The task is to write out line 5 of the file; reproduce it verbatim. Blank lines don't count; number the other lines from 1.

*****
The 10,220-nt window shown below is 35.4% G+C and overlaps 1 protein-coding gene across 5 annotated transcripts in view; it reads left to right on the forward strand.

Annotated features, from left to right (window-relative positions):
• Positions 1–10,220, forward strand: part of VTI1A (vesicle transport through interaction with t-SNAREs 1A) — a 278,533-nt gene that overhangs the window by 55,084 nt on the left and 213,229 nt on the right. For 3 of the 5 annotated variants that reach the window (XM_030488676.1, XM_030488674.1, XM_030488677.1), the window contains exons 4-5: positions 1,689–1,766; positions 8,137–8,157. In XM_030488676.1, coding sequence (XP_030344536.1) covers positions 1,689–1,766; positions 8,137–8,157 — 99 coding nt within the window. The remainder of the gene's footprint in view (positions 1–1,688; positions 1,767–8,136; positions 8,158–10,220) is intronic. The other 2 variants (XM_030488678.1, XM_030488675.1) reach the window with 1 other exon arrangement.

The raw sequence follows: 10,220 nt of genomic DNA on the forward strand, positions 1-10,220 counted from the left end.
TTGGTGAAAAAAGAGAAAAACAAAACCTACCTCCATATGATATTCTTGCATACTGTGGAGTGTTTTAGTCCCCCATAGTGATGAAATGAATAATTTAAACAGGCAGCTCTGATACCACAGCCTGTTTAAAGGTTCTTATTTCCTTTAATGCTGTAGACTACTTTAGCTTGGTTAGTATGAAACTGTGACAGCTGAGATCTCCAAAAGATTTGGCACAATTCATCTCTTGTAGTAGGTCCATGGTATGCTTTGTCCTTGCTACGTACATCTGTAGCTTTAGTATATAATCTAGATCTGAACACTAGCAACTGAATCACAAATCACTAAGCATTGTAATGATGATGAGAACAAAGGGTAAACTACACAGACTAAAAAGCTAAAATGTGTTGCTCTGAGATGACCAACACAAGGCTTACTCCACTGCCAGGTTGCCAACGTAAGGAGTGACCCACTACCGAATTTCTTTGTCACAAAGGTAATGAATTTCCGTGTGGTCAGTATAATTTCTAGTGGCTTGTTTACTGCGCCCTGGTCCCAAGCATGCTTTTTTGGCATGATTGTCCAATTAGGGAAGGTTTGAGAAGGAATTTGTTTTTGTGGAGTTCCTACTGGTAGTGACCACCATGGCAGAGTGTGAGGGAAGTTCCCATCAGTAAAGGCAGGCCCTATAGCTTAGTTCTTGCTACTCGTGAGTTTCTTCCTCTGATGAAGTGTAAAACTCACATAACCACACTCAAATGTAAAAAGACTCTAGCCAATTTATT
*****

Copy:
TTGGTGAAAAAAGAGAAAAACAAAACCTACCTCCATATGATATTCTTGCATACTGTGGAGTGTTTTAGTCCCCCATAGTGATGAAATGAATAATTTAAACAGGCAGCTCTGATACCACAGCCTGTTTAAAGGTTCTTATTTCCTTTAATGCTGTAGACTACTTTAGCTTGGTTAGTATGAAACTGTGACAGCTGAGATCTCCAAAAGATTTGGCACAATTCATCTCTTGTAGTAGGTCCATGGTATGCTTTGTCCTTGCTACGTACATCTGTAGCTTTAGTATATAATCTAGATCTGAACACTAGCAACTGAATCACAAATCACTAAGCATTGTAATGATGATGAGAACAAAGGGTAAACTACACAGACTAAAAAGCTAAAATGTGTTGCTCTGAGATGACCAACACAAGGCTTACTCCACTGCCAGGTTGCCAACGTAAGGAGTGACCCACTACCGAATTTCTTTGTCACAAAGGTAATGAATTTCCGTGTGGTCAGTATAATTTCTAGTGGCTTGTTTACTGCGCCCTGGTCCCAAGCATGCTTTTTTGGCATGATTGTCCAATTAGGGAAGGTTTGAGAAGGAATTTGTTTTTGTGGAGTTCCTACTGGTAGTGACCACCATGGCAGAGTGTGAGGGAAGTTCCCATCAGTAAAGGCAGGCCCTATAGCTTAGTTCTTGCTACTCGTGAGTTTCTTCCTCTGATGAAGTGTAAAACTCACATAACCACACTCAAATGTAAAAAGACTCTAGCCAATTTATT